A Coffee Blended Like Wine
King’s Row Coffee offers a different approach to an extremely good cup of coffee.
Single-origin coffee is quite the rage at the moment—grinding up your Finca El Injerto Pacamara beans from Guatemala (by way of Stumptown) evidently leads to a flavor experience that offsets the $60 per pound cost of the stuff.
Recently, though, I came across King’s Row Coffee, which offers a different approach (by way of James Beard Award–winning chef Craig Shelton) to an extremely good cup of coffee. Shelton’s idea, together with founder Sam Sabky, was to blend coffees in the same way that some of the world’s great wines are blends (from different grape varieties and different vineyards); to design them, in a sense, to go with different environments or kinds of food.
As Shelton says, “The usual idea of food and wine pairing is that you’ve got two static things, the wine and the food, and if the dish and the wine have the same characteristics, then you’ll like them together. But that’s absolutely inadequate, because our sensory organs never measure anything in a static way. It’s all referential; it’s more like a fabric. Taste a young vintage of a long aging, premier cru Chablis, and it can seem thin and harshly acidic.” But bite into a lemon first, he explains, and the wine will taste rounder and richer, because your palate has already adjusted to the high acidity of the fruit.
So, for King’s Road’s Bon Bon blend, meant to go with food, Shelton came up with a forward, bright coffee that would prove resilient against intense flavors; i.e. a coffee meant to go with food rather than after it.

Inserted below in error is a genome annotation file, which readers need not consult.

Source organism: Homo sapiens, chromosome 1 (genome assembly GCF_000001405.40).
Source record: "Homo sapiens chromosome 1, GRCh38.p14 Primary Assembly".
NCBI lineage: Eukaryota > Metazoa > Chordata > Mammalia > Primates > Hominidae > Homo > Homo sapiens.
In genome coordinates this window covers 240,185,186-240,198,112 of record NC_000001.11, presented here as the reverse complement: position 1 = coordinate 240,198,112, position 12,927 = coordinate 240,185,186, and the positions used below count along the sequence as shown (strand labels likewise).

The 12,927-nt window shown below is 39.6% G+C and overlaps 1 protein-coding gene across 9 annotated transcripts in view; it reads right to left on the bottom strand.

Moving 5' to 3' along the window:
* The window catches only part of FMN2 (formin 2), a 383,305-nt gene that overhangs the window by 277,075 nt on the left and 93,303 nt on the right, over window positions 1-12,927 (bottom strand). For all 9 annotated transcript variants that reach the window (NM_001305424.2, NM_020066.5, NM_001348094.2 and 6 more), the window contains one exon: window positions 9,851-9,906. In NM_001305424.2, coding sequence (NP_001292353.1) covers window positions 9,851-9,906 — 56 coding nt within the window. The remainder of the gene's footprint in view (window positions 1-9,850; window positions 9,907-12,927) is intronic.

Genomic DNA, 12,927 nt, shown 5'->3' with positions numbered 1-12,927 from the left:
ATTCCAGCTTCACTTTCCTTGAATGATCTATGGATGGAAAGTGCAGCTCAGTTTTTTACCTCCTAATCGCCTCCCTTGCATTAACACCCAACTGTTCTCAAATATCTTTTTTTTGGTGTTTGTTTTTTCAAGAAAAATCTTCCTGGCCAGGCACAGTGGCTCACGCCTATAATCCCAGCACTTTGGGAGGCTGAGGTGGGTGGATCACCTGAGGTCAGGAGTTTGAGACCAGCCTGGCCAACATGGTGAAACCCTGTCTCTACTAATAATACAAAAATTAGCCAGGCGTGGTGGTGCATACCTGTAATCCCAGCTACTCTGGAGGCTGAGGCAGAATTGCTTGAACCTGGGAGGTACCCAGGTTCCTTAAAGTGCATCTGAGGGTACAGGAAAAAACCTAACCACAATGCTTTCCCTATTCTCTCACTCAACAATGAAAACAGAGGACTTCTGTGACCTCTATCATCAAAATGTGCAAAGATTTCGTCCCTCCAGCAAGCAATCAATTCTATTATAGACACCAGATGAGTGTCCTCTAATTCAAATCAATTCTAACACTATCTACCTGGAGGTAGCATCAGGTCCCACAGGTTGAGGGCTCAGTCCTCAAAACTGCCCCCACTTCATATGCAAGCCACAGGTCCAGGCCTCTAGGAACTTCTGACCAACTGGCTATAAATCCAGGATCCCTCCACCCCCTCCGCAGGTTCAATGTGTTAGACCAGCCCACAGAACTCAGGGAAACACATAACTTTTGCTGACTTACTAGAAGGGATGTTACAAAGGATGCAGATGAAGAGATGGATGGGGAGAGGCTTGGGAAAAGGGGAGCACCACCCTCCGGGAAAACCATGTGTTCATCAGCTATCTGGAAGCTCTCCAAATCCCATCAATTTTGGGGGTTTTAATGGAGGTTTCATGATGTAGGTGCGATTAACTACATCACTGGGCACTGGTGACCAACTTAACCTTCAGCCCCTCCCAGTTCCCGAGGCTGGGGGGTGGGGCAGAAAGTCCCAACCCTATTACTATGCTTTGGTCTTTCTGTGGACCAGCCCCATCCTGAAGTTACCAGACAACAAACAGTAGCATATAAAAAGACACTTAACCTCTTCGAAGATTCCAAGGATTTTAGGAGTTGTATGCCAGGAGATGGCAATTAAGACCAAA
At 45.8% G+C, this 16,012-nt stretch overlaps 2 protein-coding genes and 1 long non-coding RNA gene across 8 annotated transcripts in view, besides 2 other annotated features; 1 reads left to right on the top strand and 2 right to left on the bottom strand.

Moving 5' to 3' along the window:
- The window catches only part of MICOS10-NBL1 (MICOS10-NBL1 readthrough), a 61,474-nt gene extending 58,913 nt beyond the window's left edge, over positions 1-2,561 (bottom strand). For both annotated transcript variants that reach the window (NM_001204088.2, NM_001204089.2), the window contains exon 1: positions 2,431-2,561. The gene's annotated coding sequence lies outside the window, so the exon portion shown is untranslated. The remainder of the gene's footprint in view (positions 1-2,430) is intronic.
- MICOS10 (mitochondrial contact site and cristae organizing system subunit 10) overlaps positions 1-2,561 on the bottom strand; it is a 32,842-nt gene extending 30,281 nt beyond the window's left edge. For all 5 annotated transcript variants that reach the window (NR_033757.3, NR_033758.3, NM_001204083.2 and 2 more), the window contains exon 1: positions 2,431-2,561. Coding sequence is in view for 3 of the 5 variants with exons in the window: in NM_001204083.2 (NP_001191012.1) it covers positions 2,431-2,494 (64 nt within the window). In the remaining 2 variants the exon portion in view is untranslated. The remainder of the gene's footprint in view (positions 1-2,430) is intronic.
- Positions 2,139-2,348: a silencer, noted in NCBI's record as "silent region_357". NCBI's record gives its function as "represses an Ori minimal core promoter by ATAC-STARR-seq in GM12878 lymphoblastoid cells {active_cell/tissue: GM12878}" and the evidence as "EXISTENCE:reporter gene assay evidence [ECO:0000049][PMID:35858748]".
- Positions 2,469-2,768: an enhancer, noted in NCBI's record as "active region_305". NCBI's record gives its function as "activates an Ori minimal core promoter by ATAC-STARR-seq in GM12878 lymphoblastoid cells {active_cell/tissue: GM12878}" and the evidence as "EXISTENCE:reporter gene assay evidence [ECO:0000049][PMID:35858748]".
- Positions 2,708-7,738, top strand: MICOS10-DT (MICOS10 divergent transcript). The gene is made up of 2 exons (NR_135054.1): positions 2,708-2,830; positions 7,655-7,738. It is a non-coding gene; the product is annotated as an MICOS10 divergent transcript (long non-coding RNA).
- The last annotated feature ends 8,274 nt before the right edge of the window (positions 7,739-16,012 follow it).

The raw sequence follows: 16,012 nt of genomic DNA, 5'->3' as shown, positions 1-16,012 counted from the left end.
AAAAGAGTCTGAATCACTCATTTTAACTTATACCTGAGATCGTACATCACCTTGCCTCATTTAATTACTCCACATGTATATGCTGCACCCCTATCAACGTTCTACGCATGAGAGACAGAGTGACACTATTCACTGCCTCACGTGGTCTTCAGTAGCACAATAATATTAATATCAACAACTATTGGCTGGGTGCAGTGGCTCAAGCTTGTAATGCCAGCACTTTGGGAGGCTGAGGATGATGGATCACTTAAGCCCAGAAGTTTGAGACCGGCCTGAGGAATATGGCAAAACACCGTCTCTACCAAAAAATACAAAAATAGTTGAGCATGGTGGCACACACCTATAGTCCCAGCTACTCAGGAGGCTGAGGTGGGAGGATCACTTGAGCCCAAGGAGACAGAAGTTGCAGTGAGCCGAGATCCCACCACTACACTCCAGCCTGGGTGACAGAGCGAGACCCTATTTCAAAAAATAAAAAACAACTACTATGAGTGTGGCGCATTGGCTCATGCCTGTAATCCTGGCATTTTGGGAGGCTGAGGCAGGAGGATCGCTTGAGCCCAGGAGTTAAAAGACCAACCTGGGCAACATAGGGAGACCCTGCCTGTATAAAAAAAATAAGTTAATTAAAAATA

More interesting to me, though, is a side result of Shelton’s blending experiments. He says, “I remember drinking the Shelton blend [the basic King’s Row blend] on a sailboat in New York harbor one morning, and I said to my sailing buddy, ‘You must have screwed this up; it’s so flabby.’ But then it occurred to me that the brine in the air was neutralizing our perception of acidity.” Similarly, tastebuds pick up both sweetness and saltiness less at high altitudes. (Also, boiling points are different at altitude, which affects coffee flavor.) As a result, Shelton’s next step was to create both a “Coastal Blend” and a “Mountain Blend” for King’s Row.
As Sabky says regarding the Mountain Blend, “We sampled over 100 coffees in a controlled environment until we found several that extracted oils at lower temperatures [the boiling point of water is lower at altitude]. In a regular environment, the Mountain Blend is almost syrupy, almost overextracted, but at altitude it’s just right.”
I taste-tested the King’s Row Mountain Blend against the regular Shelton Blend, and Sabky’s assessment is spot-on. Shelton says about the Coastal Blend, “I might have beans from six or seven different sources, each broken up into four or five roasting lots for the Shelton Blend. For the Coastal Blend, that might be only five, because I want a little more punch, a little less complexity; it’s not meant for a contemplative environment. You want something that goes with the wind in your hair, the roughness of the ocean.”
King’s Row coffees run $15 for 12 ounces, about the same as any high-end coffee these days. It’s a fascinating project and the coffees taste great. But more to the point, when I head up to our Food & Wine Classic in Aspen this year—7,900 feet up in the Rockies—I’m bringing along some their Mountain Blend. Purely, of course, in the interests of science.